When I graduated from college, armed with a degree in finance, and entered the investment-management business 30 years ago, quantitative-based factor investing was still in its infancy. The “efficient-market hypothesis,” which holds that asset prices reflect all available information, held sway. In 1993, two academics, Sheridan Titman and Narasimhan Jegadeesh, published a landmark paper on momentum investing in which they demonstrated that strategies of buying recent stock winners and selling recent losers generated abnormal returns. Their findings struck a strong blow against EMH dogma and challenged the blind acceptance of the superiority of passive investment strategies.

I am delighted to report that on September 16, the co-authors were awarded the prestigious biennial Wharton-Jacobs Levy Prize for Quantitative Financial Innovation for their pioneering 1993 paper published in The Journal of Finance, “Returns to Buying Winners and Selling Losers: Implications for Stock Market Efficiency.” I am proud that Sheridan, a distinguished finance professor at the University of Texas’ McCombs School of Business, is a good friend, mentor and collaborator, and someone with whom I’ve been privileged to work on numerous investment-related research papers and strategies over the years.

Since first documenting the momentum factor, Sheridan, a prolific writer who has published more than 250 research papers, has continued to conduct research on momentum, demonstrating that it works across different securities, geographies, and asset classes (I collaborated with Sheridan on a paper about the merits of combining momentum and value—two factors that are not highly correlated—in a single portfolio strategy). Today, there are countless fund managers (including me) who incorporate variations of momentum in their strategies.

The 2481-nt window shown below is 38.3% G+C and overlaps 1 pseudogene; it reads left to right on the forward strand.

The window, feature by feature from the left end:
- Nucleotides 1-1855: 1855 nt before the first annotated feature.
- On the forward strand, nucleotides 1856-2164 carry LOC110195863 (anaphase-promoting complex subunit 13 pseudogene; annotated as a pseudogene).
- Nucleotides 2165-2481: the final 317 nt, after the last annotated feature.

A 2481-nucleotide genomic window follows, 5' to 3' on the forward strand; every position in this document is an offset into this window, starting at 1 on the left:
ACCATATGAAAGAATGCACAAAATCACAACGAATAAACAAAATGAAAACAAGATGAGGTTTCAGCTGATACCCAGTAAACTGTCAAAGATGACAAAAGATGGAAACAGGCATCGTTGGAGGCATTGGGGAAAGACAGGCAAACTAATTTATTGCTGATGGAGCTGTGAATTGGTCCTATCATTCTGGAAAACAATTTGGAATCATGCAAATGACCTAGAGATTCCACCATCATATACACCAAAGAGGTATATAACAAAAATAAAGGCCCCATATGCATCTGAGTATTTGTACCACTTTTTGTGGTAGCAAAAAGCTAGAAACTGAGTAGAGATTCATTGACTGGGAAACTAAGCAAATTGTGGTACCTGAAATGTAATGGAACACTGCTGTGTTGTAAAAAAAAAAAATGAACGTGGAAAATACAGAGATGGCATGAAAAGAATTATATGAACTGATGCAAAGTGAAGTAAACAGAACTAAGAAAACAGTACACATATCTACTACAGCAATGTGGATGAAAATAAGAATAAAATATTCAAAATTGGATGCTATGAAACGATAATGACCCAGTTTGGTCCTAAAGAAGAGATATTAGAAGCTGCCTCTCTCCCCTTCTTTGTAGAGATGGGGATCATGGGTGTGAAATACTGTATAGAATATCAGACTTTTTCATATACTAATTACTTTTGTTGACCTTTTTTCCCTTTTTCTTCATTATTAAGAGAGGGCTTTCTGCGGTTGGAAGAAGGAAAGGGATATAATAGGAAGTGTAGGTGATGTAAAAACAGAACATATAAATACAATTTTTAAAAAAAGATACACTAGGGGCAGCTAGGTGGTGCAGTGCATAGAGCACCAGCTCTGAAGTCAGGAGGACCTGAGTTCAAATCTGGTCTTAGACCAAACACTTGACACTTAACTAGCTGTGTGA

Sheridan adheres to an investor-behavior explanation for the presence of the momentum factor. For instance, investors tend to over- or underreact, typically overreacting to information that confirms prior beliefs and underreacting to information that contradicts those beliefs. This strong behavioral bias is a form of overconfidence, and feeds investors’ propensity to buy stocks that are going up (i.e., hold on to winners) and sell securities that are going down (sell losers) regardless of fundamentals. Note how his findings contradicted prior conventional wisdom, which held that investors should buy what went down and sell what went up.

In a 1999 paper that he co-authored with Kent Daniel, Sheridan found that momentum profits are significantly higher when the strategy is implemented on growth (low book-to-market) stocks than on value (high book-to-market) stocks. They suggest that this result may be due to the fact that it is more difficult to evaluate growth stocks than to assess value stocks. Psychologists say that people tend to be more overconfident about their ability to master more ambiguous tasks, which may help to explain why momentum is likely to be greater for growth stocks. Over the past few decades, innumerable papers by academics and practitioners have confirmed the existence of investor behavioral quirks including overconfidence and confirmation bias, and the extrapolation of recent events or market action into the future—in short, investors believe that they are thinking when they are in fact feeling.

Sheridan continues to conduct research into investor behavior. For instance, in a recent study, he documented how different types of investors in China react differently to the same information, when he studied the discrepancies in share fluctuations of the same Chinese securities held by individual vs. institutional investors. As for momentum, financial economists are still far from reaching a consensus on what generates momentum profits, which continues to make the topic a fertile subject for further research.

It was an honor for me to be present at the New York City conference where the Wharton-Jacobs Levy Prize was bestowed on Sheridan and Jegadeesh, who is a professor at Emory University’s Goizueta Business School. I was fortunate to sit and chat with several of the most prominent finance academics in the nation at the event. The Journal of Portfolio Management, a leading industry publication, devoted a page in a recent issue to congratulating the co-authors. In the announcement, the Journal cited three papers that Sheridan had contributed over the years to the publication, one of which am honored to have co-authored.

But, most of all: Congratulations, Sheridan!

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